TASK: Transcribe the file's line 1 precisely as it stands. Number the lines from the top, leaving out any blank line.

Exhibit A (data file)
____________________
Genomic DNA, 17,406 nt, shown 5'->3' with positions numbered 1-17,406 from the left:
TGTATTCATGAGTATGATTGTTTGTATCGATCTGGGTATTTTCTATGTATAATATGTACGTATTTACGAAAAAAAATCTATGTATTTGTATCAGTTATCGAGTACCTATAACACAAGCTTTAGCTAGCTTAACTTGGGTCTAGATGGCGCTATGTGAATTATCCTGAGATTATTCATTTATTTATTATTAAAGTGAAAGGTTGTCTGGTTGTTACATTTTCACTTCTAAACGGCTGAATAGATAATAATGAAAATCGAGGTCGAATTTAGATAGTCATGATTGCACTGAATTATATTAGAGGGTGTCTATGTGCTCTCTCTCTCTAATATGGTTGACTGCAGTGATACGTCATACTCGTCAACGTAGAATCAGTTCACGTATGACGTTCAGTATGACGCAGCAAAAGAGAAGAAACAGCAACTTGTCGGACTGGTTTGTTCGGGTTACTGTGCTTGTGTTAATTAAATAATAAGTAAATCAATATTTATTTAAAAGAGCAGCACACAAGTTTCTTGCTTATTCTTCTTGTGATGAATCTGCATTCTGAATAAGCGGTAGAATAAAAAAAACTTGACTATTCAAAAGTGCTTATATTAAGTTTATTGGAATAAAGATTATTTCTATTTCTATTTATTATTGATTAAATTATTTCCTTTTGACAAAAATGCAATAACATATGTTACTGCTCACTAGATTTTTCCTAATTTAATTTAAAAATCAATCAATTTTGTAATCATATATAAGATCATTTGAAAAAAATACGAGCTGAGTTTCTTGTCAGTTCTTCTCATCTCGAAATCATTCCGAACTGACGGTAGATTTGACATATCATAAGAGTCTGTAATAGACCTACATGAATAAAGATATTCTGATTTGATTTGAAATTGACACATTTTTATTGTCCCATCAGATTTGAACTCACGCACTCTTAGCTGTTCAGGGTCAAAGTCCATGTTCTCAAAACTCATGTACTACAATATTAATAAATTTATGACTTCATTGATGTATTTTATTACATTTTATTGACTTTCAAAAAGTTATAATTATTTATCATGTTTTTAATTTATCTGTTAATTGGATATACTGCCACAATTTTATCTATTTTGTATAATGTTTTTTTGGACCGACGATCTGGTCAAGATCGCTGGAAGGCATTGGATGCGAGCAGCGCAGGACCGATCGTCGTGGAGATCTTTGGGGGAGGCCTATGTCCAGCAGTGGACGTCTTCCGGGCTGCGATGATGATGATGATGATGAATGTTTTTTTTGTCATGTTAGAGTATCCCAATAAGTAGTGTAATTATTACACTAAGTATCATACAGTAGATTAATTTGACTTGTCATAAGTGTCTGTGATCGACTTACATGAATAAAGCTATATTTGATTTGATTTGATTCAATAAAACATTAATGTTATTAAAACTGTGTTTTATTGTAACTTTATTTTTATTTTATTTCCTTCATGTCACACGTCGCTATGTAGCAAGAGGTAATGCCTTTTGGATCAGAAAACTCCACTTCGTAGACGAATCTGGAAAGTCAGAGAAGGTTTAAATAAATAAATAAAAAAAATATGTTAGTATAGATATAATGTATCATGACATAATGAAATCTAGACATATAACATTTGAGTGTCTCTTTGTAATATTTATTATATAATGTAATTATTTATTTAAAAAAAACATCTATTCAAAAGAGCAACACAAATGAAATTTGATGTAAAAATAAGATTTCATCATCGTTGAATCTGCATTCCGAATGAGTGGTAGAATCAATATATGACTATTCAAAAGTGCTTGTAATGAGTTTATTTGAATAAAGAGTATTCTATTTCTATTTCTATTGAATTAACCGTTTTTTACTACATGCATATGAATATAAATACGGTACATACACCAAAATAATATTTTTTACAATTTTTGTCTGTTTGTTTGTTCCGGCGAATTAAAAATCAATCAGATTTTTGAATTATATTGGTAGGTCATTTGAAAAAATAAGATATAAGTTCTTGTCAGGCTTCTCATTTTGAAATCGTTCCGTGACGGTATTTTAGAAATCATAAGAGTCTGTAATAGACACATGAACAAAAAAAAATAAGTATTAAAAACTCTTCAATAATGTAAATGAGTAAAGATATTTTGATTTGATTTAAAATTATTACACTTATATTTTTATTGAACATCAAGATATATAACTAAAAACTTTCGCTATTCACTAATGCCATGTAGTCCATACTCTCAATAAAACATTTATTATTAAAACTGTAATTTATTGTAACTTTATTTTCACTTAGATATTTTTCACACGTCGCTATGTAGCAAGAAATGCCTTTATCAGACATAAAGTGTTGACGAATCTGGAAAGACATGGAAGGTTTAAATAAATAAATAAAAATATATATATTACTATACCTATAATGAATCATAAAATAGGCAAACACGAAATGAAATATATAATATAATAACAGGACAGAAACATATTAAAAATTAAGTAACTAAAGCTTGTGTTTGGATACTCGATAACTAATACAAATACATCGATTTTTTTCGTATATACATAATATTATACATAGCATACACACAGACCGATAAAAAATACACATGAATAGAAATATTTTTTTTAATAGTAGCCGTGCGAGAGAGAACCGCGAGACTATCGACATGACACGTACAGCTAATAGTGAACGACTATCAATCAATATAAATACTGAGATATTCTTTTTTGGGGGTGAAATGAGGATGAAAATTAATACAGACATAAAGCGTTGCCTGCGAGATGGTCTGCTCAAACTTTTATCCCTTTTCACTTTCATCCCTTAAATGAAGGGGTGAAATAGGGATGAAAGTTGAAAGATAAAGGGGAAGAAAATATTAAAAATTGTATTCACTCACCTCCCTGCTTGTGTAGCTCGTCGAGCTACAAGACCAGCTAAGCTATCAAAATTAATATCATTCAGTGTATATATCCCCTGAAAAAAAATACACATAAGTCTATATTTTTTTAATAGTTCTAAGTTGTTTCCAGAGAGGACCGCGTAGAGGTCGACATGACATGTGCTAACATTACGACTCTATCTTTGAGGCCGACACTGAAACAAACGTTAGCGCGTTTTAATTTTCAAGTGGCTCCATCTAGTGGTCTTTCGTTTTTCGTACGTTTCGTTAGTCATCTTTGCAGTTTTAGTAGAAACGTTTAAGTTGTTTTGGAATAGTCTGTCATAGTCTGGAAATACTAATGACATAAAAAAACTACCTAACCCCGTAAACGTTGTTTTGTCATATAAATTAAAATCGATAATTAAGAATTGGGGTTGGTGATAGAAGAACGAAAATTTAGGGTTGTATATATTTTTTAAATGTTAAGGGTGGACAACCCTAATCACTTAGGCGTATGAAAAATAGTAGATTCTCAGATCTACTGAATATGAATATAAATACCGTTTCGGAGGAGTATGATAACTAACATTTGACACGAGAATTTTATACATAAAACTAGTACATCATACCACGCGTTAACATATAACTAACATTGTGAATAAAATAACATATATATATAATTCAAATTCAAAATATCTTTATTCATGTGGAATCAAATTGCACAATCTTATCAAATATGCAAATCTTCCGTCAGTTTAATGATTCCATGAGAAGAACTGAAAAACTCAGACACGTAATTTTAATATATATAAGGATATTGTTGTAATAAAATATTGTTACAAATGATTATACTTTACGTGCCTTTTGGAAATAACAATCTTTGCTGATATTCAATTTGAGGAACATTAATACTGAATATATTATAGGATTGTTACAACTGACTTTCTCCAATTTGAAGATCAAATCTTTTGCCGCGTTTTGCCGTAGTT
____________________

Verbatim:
Genomic DNA, 17,406 nt, shown 5'->3' with positions numbered 1-17,406 from the left: